An employer must withhold tax on tips to the extent withholding does not exceed wages (not including tips themselves) or from amounts turned over by the employee to the employer to meet the withholding requirement.

If an employee receives vacation pay for a vacation absence, the vacation pay is subject to withholding as though it were a regular wage payment made for the payroll period. If vacation pay is paid in addition to regular wages for the vacation, pay is treated as a supplemental wage payment.

NOTE: Delaware follows federal law defining income subject to withholding. Federal law has been amended to require reporting and withholding on certain non-cash taxable fringe benefits. Employers should be certain to take account of those changes and to properly withhold, for Delaware as well as federal purposes, on those fringe benefits.

(a) General
(b) Employees claiming 14 or More Allowances


 

(a) General

Each new employee must furnish a signed Federal Form W-4 or W-4A on commencement of employment. A Federal form W-4 or W-4A filed by a new employee is to be made effective upon the first payment of wages. If an employee fails to furnish a certificate, you must withhold tax as if the employee is a single person who has no withholding allowances.

An employee is entitled to the same number of withholding allowances as he or she is entitled to for Federal Income Tax withholding purposes. Thus, an employer may rely upon the number of Federal withholding allowances claimed by the employee. However, due to the difference between Federal and State deductions and credits, it may be necessary for an employee to claim either an additional number or a lesser number of withholding allowances for State purposes if the estimated withholding from the employee’s wages would not result in an amount substantially equivalent to the tax reasonably estimated to be due from the employee. In such cases, the employee shall file Federal Form W-4/W-4A, or equivalent provided by the employer, and indicated separately the number of allowances claimed on said Form ” for State of Delaware Purposes”.

There are two methods for estimating the number of withholding allowances for state taxes. The more detailed method requires a State Form SD/W-4Aor W-4NR for non-residents, in essence a ” pro forma W4 or W-4A”. It is offered only as a worksheet for determining the appropriate number of Delaware withholding allowances for those who believe their tax computation is complicated by non-wage income and substantial deductions. It is not required of Delaware wage earners; nor is it required to be in files of employers. Copies of the worksheet they are available from the Division’s Taxpayer Services office or by calling (302) 577-8779 and may be subsequently reproduced by the employer.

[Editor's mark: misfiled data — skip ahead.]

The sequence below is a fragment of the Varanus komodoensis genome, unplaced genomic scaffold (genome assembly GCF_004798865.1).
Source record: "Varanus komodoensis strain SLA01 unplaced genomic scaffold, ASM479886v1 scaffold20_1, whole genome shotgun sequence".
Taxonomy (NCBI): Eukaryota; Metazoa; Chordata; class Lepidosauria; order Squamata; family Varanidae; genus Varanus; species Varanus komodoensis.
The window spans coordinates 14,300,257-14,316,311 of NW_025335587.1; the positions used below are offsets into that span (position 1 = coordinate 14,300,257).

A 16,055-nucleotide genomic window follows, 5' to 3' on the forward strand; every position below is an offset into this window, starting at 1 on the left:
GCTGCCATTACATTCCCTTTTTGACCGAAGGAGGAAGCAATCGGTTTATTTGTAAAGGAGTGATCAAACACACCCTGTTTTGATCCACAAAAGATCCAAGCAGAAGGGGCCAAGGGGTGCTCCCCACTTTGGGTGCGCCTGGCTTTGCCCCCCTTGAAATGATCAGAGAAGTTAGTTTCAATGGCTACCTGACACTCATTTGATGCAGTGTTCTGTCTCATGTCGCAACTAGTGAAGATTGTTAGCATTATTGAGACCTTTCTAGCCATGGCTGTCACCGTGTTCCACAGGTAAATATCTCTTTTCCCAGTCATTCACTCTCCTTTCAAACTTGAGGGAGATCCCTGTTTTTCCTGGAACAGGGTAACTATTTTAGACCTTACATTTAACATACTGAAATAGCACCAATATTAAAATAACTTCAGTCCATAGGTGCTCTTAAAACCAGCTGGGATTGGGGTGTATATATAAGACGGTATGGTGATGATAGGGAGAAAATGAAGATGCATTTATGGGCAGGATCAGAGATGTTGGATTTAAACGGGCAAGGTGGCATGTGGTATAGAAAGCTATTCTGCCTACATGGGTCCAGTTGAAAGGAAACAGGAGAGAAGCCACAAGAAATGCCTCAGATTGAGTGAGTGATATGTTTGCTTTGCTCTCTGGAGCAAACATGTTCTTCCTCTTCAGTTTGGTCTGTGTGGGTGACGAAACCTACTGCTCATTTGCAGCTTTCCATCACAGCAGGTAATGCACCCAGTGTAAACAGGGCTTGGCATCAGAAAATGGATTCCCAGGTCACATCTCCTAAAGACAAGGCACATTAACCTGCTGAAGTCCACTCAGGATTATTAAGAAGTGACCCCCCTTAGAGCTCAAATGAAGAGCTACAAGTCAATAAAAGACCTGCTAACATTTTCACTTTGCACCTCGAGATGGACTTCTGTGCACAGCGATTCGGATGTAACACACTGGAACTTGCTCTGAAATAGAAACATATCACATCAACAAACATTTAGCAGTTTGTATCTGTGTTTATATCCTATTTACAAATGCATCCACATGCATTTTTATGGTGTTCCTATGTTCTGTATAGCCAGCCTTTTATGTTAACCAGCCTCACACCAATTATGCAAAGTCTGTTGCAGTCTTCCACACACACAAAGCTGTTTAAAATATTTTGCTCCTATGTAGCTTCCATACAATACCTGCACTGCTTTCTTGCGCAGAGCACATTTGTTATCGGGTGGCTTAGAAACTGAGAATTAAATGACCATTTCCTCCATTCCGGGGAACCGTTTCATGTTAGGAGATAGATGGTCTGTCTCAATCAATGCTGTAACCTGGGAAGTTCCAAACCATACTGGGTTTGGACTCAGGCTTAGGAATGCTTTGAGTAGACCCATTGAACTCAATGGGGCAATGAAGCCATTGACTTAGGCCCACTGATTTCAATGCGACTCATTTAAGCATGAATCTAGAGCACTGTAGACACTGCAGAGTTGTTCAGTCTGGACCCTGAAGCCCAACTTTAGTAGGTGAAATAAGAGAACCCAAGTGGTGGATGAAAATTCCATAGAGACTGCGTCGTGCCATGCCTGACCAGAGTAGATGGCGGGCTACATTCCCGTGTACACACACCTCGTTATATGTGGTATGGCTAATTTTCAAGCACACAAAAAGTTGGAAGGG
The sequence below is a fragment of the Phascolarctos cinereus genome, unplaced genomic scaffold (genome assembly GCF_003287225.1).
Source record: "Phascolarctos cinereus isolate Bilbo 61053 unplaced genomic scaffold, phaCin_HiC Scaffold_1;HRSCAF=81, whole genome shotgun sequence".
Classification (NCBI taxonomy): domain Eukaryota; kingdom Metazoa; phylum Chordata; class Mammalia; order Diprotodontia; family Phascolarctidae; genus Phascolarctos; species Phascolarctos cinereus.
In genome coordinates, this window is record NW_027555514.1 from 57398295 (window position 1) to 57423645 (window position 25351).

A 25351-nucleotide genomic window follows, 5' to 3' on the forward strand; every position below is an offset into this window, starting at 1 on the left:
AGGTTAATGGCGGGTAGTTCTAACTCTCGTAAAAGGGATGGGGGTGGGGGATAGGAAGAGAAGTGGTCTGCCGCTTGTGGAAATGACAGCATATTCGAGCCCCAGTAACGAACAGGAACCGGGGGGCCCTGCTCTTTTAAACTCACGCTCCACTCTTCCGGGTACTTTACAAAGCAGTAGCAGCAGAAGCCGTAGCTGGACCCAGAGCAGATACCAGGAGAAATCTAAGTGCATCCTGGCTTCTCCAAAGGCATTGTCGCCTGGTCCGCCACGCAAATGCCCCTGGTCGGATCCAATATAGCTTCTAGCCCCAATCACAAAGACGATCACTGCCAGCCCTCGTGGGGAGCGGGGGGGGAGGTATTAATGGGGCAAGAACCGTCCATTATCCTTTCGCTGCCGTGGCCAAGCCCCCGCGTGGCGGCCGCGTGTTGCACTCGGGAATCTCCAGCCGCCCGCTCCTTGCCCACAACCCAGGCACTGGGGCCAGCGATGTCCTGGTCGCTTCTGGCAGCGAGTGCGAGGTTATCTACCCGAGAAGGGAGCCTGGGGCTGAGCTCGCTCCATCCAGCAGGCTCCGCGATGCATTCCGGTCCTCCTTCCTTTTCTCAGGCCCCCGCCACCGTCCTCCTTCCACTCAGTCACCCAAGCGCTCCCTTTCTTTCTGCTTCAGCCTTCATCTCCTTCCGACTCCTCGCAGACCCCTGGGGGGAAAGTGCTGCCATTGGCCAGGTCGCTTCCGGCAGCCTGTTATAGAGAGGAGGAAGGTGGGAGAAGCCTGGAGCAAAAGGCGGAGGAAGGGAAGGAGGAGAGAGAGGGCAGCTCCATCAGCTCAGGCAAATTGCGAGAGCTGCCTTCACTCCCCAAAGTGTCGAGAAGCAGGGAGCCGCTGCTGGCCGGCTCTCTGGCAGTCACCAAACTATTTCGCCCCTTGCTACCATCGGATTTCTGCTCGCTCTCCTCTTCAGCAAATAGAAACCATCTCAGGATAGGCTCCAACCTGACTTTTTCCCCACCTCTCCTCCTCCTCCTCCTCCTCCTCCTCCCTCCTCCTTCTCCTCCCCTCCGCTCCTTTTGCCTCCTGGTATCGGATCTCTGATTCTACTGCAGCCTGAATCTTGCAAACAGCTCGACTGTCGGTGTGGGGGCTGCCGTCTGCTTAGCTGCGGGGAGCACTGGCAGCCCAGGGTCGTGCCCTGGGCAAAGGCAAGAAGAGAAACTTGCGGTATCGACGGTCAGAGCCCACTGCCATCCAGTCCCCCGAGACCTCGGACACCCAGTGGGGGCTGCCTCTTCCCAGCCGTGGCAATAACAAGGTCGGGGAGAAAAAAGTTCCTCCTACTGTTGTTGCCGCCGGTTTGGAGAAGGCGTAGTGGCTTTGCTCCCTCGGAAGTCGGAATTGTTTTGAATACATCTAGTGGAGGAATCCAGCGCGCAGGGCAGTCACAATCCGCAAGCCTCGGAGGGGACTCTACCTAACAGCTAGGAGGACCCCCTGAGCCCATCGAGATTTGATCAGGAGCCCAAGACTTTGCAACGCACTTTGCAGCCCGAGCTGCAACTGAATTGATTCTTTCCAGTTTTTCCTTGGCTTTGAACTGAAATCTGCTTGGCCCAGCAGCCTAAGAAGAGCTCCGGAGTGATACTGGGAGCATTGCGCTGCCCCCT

In lieu of the worksheet method, there is a practical and convenient rule of thumb for individuals who wish to compute separately the number of withholding allowances for federal and state taxes. Starting with the number of personal exemptions to be claimed on the tax return itself, the state computation is as follows:

  1. For each $2,000 by which your itemized deductions, net of state income taxes paid, exceed the $3,250 standard deduction, take one additional allowance.
  2. For each $2,000 of non-wage income that you expect to receive, take one fewer allowance.

(b) Employees Claiming 14 or More Allowances

Employers receiving withholding exemption certificate (Federal form W-4 or W-4A), shall be required to send a copy of such certificate to the Division of Revenue within 5 working days, providing that either of the following is claimed by an employee:

(1) The total of allowances claimed for Delaware Personal Income Tax purposes on the certificate is fourteen (14) or more allowances or

(2) The certificate indicated that the employee claims to be exempt from withholding of Delaware Income Tax and the employer reasonably expects the employee’s wages to exceed $168.50 per week.

Copies of these exemption certificates shall be mailed to: Assistant Director, Office of Personal Income Taxes, Division of Revenue, P.O. Box 2044, Wilmington, DE 19899-2044